a first look at the new amy winehouse documentary
We review the controversial new documentary about the late singer’s life.
Fuck, she was funny. That's what you think when you see Amy Winehouse's response to an interviewer who compares her to insipid singer songwriter Dido around the release of her first record, Frank, in 2003. Her reaction would today be the stuff of a GIF maker's dreams: she (barely) feigns surprise, before registering boredom, incredulity and disdain.
It's one of the numerous scenes from Asif Kapadia's film about the singer's life, which received its first screening at Cannes this weekend, that show how no one was safe from the Winehouse wit. Not Justin Timberlake, who Amy balks at when hearing he's called his record What Comes Around…Goes Around. Not the bloke who added horns to one of her Frank tracks: "I hate the guy who did that," she vehemently insists on a radio show. Not Terry Richardson, the highlight of whose photoshoot (Amy says on camera to her boyfriend Blake Fielder) is when it's going to be over.
Amy Winehouse was a witty, one of a kind talent one whose brilliance would in time beget fame she didn't even want and an addiction that turned out to be fatal. She beat Timberlake to win the final of her five Grammys in 2008, but confided in a friend that the evening was totally boring without drugs (she was clean at the time, under contractual agreement with Universal). The reason Amy wanted off the Richardson set so bad was to go get high with Fielder. Amy combines early unseen home footage with often distressing scenes of the later public descent into hell in order to tell a complicated story about a complex woman.
Kapadia, director of Senna, tells Amy's story through audio-only interviews from those closely involved with the singer, including Fielder. The director always keeps the camera - whether grainy phone or Grammys slick - on his subject. He lets Amy have the final say on the film's biggest contentions, using her lyrics to build the bigger picture. One overriding theme is that of her desire for a strong, dominant male presence in her life. When early boyfriend Chris Taylor explains Amy's desire for him not to show any weakness in the relationship, she explains herself in Stronger Than Me with its withering line "Feel like I'm the lady to your ladyboy". If it's one thing that Amy reminds us of, it's how sharp her tongue was. It also reminds us that everything we need to know about Amy is here already. She poured everything in the lines of her songs.
The Amy story starts in 1998 and home video footage of a birthday party for one of her childhood friends. Amy is, even then, gobbing off to camera. She's already been through her parents' separation and has, in her words "gone wild". The filmmakers persuaded her friends Lauren Gilbert and Juliette Ashby to participate in the film. Those close to Amy made a pact after her death in July 2011 not to speak publicly. These fresh testimonies and that of Amy's first manager and friend Nick Shymansky prove crucial in shining light on Amy as a person. They are also damning witnesses of others as Amy's troubles mount.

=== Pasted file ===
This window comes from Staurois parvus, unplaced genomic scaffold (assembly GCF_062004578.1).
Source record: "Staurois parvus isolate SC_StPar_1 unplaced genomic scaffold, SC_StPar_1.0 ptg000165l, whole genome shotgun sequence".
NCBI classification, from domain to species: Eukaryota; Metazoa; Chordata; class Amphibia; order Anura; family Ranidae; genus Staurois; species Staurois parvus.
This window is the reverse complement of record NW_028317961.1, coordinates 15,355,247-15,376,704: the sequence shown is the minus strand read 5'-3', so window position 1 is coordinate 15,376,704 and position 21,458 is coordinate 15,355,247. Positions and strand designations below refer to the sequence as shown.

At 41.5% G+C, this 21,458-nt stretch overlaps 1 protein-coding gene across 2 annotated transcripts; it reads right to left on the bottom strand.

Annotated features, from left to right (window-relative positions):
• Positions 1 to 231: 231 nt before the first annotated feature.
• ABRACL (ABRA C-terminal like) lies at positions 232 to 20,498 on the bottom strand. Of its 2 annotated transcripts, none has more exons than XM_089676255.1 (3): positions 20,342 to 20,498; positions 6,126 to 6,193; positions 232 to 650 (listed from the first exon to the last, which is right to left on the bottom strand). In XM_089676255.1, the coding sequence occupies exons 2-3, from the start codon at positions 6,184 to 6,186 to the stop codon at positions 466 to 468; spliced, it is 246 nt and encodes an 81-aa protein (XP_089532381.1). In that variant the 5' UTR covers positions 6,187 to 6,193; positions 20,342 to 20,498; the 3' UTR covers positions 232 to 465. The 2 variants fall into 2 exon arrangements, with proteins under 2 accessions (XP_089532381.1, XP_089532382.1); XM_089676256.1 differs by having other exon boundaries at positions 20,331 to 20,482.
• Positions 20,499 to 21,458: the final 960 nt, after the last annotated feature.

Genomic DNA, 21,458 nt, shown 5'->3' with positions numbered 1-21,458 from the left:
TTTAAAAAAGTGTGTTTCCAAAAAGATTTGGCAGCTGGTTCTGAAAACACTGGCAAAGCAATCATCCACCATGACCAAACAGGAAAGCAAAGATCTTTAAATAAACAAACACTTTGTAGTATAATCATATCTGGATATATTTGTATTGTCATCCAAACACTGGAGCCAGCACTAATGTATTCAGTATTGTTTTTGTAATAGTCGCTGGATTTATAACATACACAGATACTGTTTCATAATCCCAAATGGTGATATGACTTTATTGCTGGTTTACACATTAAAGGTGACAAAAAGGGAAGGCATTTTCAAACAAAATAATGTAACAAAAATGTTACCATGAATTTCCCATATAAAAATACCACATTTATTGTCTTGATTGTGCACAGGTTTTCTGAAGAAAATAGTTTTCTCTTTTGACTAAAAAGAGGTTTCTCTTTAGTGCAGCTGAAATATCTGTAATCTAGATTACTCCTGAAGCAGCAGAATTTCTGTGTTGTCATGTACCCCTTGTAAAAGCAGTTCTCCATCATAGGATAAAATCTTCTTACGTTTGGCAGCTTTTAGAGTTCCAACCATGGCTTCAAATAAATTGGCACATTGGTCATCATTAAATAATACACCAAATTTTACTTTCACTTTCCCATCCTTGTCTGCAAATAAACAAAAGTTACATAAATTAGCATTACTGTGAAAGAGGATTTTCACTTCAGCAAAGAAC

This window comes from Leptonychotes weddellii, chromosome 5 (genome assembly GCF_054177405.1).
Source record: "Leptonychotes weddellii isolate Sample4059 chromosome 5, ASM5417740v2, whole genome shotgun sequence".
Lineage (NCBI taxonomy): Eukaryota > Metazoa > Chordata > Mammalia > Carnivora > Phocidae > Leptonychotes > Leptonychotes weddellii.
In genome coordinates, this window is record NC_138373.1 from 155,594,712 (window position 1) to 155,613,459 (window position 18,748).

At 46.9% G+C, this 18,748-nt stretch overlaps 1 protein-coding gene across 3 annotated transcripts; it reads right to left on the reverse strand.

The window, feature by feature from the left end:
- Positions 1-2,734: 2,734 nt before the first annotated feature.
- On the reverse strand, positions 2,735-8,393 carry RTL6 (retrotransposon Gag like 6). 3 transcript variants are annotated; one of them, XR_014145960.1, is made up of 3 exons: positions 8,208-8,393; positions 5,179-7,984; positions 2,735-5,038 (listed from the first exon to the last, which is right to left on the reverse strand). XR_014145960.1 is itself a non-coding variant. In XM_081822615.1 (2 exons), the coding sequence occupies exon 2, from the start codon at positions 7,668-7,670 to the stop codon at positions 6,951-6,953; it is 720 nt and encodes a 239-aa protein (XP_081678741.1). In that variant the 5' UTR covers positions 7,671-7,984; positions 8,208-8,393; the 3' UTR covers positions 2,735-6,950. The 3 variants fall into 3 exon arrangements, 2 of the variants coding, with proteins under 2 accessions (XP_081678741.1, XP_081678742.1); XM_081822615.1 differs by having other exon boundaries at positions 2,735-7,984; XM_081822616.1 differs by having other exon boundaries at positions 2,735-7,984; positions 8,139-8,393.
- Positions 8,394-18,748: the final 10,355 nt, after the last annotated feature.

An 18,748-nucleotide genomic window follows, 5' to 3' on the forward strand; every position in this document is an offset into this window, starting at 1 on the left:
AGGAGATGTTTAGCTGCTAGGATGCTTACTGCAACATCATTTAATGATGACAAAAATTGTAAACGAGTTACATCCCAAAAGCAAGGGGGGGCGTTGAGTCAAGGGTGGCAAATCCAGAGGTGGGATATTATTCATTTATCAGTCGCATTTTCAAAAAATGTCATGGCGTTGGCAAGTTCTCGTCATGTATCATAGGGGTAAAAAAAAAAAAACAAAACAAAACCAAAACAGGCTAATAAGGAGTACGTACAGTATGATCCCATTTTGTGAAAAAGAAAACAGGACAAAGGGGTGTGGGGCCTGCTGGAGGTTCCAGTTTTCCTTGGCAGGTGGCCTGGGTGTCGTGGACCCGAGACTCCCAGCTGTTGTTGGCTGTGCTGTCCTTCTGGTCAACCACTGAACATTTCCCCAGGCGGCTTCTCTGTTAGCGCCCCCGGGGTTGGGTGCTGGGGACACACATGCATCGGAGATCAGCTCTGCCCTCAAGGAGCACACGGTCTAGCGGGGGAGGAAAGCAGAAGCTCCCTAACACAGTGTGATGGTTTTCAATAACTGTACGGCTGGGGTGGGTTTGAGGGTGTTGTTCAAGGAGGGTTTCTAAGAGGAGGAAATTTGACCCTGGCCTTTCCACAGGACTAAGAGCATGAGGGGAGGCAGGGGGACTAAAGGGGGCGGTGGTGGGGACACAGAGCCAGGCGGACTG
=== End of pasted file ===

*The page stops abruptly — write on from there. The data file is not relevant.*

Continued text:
As Amy's talent rose so did the pressures of fame. She repeatedly states her reluctance to be in the spotlight. Even by the time of the Brits in 2007, when the tabloids interest had rocketed, she said: "If I really thought I was famous, I'd top myself." By then she was already involved in another circus, her relationship with Blake Fielder, who proves an ominous, troubling and - the film takes the time to point out - similarly troubled presence in Amy's world. As her success and adjacent issues spiral, so her childhood friends and early manager slip from view. In their place are forces apparently naïve to the extent of her illness or neglectful of her well-being. Pap shots become the dominant visual story, insisted upon by a vampiric media. She plays gigs while out of it, completely unwell. Closer to home, the filmmakers lay blame with those increasingly part of Amy's management circle, most pointedly her dad Mitch Winehouse.
It's around Mitch that the film proves most controversial. He is portrayed as largely absent from her childhood; later on, her drive is frequently attributed to a desire to impress him. The film suggests that while her friends wanted Amy in rehab, her dad said she didn't need to go, so she didn't. As the line in Rehab goes, "and if my daddy thinks it's fine." Mitch Winehouse and the Winehouse family fully co-operated with the film but have since withdrawn their support, citing allegations made against them that are unfounded and unbalanced.
The final stretch of Amy is, inevitably, to be watched with a heavy heart. Away from the context of being just your average tabloid fodder, seeing those bloodied, filthy ballet pumps or the obvious distress of their wearer caught in the camera's unforgiving eye, it seems astounding that everyone involved allowed this to happen. But it did. And it's much easier to examine now that it is done. Addiction is a complex illness and one challenging to unpack at the best of times, never mind retrospectively.
That doesn't negate Amy. If anything, the film is a plea for compassion and a greater understanding of addiction and mental health issues. Nor is Amy simply drawn as victim: it also shows the singer as a complex character, presenting different sides of herself to different people. She was a challenge, and not only to interviewers unwisely bringing Dido into the equation. Amy has a sad inevitability about it; it's testament to both the filmmaker's work - and ultimately Amy Winehouse's talent - that you still come away from all that horror remembering the good bits: the LOLs, the lyrics, that voice.
Amy is in cinemas July 3
Text Colin Crummy